0161 277 6850

What space should I leave between tiles?

02 August

Referred to by tilers as 'grout lines', the gap size you opt for depends on the type of tile you're using for your project, the type of substrate the tiles are being fixed to and personal preference.

Consideration should also be given to the type of grout to be used. Common practice is 2-3mm for wall tiles and 3-5mm for floor tiles.

The key difference in tile type, in relation to grout lines, is whether you tile is rectified or not. A rectified tile is one which is cut or manufactured to a precise measured size. Rectified tiles can be either porcelain such as our Calacatta Minimale, or natural stone such as our Italian Bianco Carrara marble tiles.

After firing, porcelain tiles undergo a secondary process where tiles are mechanically cut or ground on all sides to precise and consistent dimensions, ensuring uniformity across a batch of tiles. This unique feature of rectified tiles allows an installation to be fixed with narrow grout lines of 2-3mm, creating a seamless, stylish look.

The use of grout lines disguises size differences between non-rectified tiles, which helps make sure that a balanced installation is achieved. If such tiles are laid butting up to each other with no grout line in-between, the slight size variation between tiles would accumulate across the installation, resulting alignment issues. Grout lines for non-rectified tiles tends to be 3-5mm to allow for the variations in tile size.

Installing tiles with no grout line would reduce the space between tiles to the minimum but would not eliminate it. The remaining space would allow water to seep between bathroom wall tiles and for dust and dirt to accumulate in the gap between kitchen floor tiles.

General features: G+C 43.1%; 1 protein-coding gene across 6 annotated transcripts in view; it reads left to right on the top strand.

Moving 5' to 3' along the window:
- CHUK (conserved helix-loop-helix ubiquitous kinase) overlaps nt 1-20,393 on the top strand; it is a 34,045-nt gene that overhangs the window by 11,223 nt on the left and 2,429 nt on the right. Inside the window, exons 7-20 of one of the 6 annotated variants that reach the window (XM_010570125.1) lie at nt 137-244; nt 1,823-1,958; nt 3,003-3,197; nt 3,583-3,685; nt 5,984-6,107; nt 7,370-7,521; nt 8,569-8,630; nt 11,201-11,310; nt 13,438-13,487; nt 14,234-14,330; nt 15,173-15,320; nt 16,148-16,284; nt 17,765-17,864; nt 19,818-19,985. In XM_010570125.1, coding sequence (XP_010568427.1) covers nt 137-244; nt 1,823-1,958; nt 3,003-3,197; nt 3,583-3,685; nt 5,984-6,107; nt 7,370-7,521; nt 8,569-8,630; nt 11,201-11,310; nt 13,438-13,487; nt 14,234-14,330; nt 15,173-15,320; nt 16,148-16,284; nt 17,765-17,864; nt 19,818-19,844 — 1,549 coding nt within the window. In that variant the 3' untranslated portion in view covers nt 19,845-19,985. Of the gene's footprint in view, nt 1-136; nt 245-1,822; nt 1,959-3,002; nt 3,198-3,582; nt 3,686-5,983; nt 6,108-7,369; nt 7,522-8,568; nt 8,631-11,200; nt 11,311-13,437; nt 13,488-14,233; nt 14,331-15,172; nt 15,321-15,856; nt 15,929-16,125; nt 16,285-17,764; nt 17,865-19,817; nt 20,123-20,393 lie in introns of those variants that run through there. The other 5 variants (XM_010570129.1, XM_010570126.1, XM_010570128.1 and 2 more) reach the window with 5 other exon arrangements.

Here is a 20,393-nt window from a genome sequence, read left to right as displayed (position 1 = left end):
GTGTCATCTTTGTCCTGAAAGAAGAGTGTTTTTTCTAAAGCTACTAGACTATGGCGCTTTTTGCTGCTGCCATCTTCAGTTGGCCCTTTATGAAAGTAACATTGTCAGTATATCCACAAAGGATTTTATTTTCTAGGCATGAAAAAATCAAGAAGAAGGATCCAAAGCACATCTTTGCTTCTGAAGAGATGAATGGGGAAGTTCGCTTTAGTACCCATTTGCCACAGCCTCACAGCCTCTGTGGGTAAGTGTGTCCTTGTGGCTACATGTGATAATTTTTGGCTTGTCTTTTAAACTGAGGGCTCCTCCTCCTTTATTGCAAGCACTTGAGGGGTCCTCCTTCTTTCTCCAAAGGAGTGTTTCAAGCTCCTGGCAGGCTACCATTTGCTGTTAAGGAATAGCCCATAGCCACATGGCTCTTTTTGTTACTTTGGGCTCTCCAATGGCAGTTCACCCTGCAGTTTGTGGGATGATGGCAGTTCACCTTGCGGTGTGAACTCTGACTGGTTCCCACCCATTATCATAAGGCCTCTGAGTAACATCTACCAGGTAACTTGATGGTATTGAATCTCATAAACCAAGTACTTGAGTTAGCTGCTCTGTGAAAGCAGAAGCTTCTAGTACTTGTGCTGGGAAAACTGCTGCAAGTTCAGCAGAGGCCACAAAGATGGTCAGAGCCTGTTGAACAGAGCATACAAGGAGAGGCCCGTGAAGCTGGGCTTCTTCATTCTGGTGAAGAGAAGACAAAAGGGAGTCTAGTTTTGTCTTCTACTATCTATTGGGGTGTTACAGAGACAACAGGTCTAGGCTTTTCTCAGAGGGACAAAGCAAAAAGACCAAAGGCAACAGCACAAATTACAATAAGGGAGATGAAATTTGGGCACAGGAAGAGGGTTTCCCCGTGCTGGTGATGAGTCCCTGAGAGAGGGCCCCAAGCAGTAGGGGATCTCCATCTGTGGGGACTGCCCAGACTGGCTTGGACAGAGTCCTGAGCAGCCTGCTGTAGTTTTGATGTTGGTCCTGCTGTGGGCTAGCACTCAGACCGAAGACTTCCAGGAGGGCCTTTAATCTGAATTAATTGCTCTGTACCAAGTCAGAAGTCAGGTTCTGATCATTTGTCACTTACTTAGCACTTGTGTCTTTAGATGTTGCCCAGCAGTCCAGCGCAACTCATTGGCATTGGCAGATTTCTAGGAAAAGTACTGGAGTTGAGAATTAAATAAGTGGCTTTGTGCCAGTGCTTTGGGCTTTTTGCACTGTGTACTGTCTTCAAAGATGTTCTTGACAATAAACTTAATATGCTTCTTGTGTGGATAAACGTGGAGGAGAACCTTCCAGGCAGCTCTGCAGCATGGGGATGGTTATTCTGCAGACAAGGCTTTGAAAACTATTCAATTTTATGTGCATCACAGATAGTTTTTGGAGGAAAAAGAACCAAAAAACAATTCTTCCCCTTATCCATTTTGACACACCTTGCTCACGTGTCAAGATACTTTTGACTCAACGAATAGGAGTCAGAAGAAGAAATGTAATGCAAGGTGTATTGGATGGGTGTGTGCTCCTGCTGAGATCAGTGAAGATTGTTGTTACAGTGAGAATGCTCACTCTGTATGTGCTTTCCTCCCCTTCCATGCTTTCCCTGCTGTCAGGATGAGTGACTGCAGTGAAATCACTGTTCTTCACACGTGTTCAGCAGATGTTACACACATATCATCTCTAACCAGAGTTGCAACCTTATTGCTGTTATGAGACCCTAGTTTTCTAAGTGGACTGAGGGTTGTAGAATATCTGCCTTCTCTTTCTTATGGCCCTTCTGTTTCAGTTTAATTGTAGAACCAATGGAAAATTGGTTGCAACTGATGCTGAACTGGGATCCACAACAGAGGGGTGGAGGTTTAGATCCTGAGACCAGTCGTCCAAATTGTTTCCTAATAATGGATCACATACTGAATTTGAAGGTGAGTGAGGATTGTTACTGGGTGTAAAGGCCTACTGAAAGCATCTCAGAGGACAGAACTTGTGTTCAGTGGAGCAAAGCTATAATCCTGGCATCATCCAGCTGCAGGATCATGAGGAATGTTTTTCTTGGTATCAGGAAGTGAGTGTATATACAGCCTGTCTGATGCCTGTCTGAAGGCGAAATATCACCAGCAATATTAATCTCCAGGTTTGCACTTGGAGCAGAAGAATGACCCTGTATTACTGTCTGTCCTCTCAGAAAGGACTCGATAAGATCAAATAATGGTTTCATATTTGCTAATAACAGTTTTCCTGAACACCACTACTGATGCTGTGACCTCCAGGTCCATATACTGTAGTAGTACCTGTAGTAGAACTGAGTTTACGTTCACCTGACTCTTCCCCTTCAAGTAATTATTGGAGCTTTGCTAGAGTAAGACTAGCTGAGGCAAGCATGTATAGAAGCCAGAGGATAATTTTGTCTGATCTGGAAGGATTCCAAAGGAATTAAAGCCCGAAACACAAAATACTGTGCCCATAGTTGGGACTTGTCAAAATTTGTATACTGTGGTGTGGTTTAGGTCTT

Natural stone tiles, such as Stonestore’s Jura Beige limestone tiles are rectified by default, as they are cut to precise measurements from large slabs. The exceptions to this are natural stone tiles which are manufactured to have a tumbled or chipped edge, which by design, leaves irregular edges leading to varying gaps between tiles. Alignment of tumbled/chipped edged tiles tends to be done by eye with gaps of 4mm-6mm.

Tilers report that some customers having bathroom tiles installed request that wall and floor grout lines are in exact alignment. This is nigh on impossible to achieve if the wall tiles and floor tile are different designs, colours, manufacture, or dimensions, as the size will vary making alignment impossible. Even if the same tile is being used on the floor and walls attempting to match grout lines is a challenging feat. Trying to achieve such perfection should only be attempted with rectified tiles and you should ensure that your tiler can achieve the results you expect, be prepared to have more wastage, for the project to take longer and for the tiler to charge more.

The floor substrate should be taken into consideration when determining grout line size. Not matter how well tiles are installed, tiles fixed to wooden substrates are prone to minute but consistent movements. In this case grout lines are essential as without them the tiles will rub against each other causing chipping, cracking, or de-bonding from the adhesive or substrate.

The size of grout line and tile type can determine the type of grout to be used. Some grouts are only suitable for up to 3mm gaps, a wide-joint grout may not be suitable for a highly polished tiles surfaces. If you have a wooden floor substrate then a flexible grout should be used to absorb any movement. Discuss grout options with your tiler prior to installation or call us for advice on 0161 277 6850.

Magazine Logos
back to top